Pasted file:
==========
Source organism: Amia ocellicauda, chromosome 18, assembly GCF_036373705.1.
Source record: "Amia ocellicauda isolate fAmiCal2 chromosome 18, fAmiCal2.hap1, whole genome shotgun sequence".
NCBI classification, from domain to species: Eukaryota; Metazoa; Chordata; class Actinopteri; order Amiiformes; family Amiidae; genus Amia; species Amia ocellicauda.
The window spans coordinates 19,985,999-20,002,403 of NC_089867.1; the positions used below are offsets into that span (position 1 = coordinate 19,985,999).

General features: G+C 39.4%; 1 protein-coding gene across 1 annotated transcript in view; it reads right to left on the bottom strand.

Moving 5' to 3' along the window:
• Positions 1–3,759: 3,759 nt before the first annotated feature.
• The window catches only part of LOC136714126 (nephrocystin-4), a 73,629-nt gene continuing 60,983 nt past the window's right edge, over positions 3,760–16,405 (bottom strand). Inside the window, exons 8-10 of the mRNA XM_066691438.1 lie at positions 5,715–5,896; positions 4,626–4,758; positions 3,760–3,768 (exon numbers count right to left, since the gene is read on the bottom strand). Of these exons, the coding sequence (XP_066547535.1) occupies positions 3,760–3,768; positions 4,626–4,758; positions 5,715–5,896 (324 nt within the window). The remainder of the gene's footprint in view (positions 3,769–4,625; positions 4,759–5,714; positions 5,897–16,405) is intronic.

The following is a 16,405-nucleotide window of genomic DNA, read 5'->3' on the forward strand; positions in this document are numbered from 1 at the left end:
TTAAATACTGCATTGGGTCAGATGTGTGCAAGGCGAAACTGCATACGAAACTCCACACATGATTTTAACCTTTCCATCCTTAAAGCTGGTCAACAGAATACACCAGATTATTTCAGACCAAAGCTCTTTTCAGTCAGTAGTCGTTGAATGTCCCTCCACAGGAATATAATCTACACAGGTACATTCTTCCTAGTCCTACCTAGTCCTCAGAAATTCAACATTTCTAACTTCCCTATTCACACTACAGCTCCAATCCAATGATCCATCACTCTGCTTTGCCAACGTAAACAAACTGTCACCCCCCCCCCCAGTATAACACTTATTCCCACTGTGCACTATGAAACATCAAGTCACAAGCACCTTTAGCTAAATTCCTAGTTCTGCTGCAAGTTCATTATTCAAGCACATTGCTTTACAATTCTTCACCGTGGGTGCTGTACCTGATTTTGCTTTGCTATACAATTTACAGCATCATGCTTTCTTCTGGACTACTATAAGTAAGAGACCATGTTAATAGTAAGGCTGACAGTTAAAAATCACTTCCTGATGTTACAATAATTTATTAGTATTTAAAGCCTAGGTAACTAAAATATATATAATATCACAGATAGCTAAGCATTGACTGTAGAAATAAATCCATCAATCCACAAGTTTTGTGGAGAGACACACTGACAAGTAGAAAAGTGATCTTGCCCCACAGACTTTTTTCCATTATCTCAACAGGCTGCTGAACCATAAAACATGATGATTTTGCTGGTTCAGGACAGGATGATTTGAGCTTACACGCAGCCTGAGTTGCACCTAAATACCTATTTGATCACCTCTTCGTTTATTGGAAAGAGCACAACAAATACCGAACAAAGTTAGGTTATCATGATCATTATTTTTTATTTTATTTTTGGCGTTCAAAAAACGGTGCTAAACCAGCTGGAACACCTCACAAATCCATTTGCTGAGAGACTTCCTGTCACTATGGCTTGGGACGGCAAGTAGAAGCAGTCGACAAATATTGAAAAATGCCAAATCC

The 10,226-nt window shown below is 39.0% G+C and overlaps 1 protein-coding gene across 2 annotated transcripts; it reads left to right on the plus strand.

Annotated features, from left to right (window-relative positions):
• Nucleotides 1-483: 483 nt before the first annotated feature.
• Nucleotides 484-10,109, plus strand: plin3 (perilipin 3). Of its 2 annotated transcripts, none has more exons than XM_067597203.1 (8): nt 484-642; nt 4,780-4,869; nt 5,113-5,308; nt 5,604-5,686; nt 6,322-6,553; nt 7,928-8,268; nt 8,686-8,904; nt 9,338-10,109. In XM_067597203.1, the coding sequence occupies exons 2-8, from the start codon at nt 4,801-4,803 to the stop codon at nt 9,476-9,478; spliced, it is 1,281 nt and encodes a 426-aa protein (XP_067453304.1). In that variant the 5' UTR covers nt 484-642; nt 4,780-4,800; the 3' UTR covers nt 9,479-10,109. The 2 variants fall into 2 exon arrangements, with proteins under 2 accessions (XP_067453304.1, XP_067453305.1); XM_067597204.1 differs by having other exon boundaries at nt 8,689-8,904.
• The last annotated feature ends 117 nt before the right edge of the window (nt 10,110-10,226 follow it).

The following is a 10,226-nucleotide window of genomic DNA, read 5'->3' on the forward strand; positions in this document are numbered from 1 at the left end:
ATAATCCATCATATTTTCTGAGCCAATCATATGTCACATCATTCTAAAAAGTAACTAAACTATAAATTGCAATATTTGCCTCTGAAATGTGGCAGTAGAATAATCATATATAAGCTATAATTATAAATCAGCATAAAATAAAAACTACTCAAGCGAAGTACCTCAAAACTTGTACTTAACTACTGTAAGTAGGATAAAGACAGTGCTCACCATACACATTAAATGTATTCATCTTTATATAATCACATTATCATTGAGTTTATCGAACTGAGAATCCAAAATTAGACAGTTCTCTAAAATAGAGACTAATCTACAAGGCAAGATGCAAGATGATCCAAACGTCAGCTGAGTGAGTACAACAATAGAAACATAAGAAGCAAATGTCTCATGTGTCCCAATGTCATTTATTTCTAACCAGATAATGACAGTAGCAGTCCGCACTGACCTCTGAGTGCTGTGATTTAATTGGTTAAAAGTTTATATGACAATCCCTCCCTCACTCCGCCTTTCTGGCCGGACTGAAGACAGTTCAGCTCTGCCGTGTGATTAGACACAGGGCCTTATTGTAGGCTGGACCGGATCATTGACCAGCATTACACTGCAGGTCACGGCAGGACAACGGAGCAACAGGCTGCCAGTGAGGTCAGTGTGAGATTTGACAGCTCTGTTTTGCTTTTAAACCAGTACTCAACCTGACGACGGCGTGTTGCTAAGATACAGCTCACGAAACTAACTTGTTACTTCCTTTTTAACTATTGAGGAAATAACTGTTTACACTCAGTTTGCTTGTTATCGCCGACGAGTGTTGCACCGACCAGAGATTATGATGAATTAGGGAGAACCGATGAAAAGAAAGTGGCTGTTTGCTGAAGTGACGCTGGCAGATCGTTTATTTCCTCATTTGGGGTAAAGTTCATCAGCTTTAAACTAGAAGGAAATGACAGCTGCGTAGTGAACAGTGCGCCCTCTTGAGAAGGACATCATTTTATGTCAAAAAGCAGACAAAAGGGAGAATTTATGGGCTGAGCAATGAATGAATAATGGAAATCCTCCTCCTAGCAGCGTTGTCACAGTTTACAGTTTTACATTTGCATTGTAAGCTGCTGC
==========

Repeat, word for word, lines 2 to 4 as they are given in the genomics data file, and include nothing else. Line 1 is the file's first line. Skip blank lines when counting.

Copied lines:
Source record: "Amia ocellicauda isolate fAmiCal2 chromosome 18, fAmiCal2.hap1, whole genome shotgun sequence".
NCBI classification, from domain to species: Eukaryota; Metazoa; Chordata; class Actinopteri; order Amiiformes; family Amiidae; genus Amia; species Amia ocellicauda.
The window spans coordinates 19,985,999-20,002,403 of NC_089867.1; the positions used below are offsets into that span (position 1 = coordinate 19,985,999).